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SFSS politics will be interesting this coming year

Two bitter opponents must find a way to work together


 

The Simon Fraser Students Society executive election winners are now posted. This could be an interesting year.

Joe Paling, who cast himself as the strongest proponent of independence from the Canadian Federation of Students, is the preliminary winner of the presidency.

Natalie Bocking, who is one of the primary (if not the primary) leaders of the CFSers at Simon Fraser, has won the position of External Relations Officer.


These two are like oil and water.

Bocking earned the endorsement of Xenia Menzies. I have a great deal of respect for Menzies. This leads me to believe that Bocking is able to work in the interests of SFU students and not allow herself to have divided loyalties in the case of a lawsuit by the CFS against SFSS.

Menzies questioned the CFS in the days when CFSers held firm control of the SFSS. (As she put it, “when it wasn’t cool.”)

It was her endorsement that allowed people I know at SFSS to put aside Bocking’s unwavering support of the CFS to vote for her. (Contrary to what I am hearing in Ontario, there is no conspiracy against CFS supporters in BC.)

Her strong win shows the strength of that endorsement.

Paling has shown poor judgment over the campaign period. It seems he has learned his lesson, and will hopefully be exercising better judgment as SFSS President. His poor judgment resulted in his small margin (30 votes) of victory.

Bocking and Paling have reasons to distrust and undermine each other. Both have a history of opposing each other and both have thrown negative comments at each other.

They must realize that it is in their own interest to find a way to work with the other.

Paling needs to prove himself to his critics. He is a polarizing figure in SFSS politics. During the Presidential debate, this was clear with many questions directed to Paling’s character and the other candidates often yelling at him.

Polarizing is alright when it refers to one’s opinion – not when it applies to one’s behaviour. One who is polarizing based upon opinion usually has a strong grasp of the issues. One who is polarizing based upon behaviour tends to alienate both supporters and distracters. Without a base of supporters, no leader can achieve their goals.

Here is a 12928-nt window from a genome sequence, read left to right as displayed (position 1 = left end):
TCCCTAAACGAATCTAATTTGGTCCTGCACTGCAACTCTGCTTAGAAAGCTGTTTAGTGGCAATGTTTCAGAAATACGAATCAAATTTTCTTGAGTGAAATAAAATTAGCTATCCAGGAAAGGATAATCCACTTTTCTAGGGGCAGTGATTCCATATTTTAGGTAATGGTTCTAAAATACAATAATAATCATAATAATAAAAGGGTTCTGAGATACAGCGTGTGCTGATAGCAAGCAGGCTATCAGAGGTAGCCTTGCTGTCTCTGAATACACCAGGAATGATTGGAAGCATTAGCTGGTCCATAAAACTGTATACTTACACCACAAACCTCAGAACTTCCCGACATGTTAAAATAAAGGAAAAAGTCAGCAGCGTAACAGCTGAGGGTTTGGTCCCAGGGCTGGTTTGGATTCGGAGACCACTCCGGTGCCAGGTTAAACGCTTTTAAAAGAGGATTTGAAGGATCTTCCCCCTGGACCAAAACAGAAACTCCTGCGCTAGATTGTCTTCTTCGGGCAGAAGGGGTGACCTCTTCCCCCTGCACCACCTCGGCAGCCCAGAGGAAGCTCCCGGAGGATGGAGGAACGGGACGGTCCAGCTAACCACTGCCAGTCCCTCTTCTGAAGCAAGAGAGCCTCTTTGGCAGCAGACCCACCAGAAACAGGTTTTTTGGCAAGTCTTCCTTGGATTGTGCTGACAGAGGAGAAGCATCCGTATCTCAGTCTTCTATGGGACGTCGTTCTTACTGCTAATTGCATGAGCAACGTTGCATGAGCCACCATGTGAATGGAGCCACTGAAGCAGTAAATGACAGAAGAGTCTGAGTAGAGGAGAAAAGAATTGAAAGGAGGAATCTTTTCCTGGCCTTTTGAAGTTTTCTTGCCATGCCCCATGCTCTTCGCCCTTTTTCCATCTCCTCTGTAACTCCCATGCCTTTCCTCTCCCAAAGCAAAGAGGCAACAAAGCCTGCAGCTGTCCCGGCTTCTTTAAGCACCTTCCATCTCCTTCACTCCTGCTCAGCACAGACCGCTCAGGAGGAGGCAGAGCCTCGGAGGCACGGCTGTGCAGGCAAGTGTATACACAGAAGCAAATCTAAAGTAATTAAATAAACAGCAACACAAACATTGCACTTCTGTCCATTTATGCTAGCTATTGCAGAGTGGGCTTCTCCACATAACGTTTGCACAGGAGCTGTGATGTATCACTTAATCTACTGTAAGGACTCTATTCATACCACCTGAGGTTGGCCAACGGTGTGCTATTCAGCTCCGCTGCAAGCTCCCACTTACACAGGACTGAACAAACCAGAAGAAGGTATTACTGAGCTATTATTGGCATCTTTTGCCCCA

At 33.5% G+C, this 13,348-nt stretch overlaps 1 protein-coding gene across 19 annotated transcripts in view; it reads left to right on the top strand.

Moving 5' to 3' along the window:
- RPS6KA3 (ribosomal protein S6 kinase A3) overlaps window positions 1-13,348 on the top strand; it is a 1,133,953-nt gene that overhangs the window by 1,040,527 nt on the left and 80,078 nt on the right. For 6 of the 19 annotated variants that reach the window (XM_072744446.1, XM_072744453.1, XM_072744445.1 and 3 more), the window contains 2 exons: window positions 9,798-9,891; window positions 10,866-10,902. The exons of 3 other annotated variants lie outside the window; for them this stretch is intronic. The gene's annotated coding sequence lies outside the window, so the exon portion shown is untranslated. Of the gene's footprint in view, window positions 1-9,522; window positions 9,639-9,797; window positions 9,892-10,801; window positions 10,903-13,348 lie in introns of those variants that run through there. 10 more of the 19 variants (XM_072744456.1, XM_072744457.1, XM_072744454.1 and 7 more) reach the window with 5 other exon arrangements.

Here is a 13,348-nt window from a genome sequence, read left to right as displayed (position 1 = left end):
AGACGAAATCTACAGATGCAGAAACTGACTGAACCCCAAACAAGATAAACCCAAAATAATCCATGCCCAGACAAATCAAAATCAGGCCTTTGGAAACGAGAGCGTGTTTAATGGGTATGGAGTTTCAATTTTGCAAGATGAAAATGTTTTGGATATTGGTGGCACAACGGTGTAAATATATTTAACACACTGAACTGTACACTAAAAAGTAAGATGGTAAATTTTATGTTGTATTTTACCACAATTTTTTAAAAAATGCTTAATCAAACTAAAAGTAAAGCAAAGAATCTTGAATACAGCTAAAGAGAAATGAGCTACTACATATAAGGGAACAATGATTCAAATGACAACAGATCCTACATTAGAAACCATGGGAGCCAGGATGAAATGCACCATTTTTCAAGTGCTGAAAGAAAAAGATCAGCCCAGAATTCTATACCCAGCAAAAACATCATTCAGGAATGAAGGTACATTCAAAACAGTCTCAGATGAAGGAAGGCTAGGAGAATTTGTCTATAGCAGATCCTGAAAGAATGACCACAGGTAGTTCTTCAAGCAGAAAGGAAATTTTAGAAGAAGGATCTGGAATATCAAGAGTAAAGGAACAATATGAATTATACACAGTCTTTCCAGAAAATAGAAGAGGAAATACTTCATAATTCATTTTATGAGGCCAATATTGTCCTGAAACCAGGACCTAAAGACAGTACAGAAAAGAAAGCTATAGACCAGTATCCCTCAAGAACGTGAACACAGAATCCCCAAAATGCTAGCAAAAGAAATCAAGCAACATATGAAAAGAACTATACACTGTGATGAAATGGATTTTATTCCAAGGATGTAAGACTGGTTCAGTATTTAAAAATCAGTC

He must work to regain the confidence of his student body and reach out to the supporters of the other candidates. His promise to refrain from “social alcohol consumption” is a good start. His promise that he will be “seeking counselling” will definitely help. In short, he admitted to exercising poor judgement. I believe Paling can do a good job as SFSS President, he must work hard to prove this to his sceptics.

Bocking faces her own challenges. There are people who see her as too heavily aligned to the CFS. However, as evidenced by the endorse of Menzies, she has proven herself as a member-at-large of the SFSS.

Bocking must accept the decision of the student body to withdraw from the CFS, to do otherwise would be to dismiss the clear mandate given by students to leave.

The election debate for the External Relations Officer focused greatly on what she would do in the event of a vote to leave the CFS. It is clear that this is an issue which is important to the student body. It is clear that she has a base of opponents, she must reach out to them to be effective.

Both candidates have been on the opposite side of issues. Both Paling and Bocking have the power to destroy each other. They both have a finger on the button, and neither one will survive if either button is pressed.

Both of them are bright individuals, we will see if they are smart enough to realize they can only succeed working together.

If they don’t work together, an impeachment scandal makes for a great story.


 

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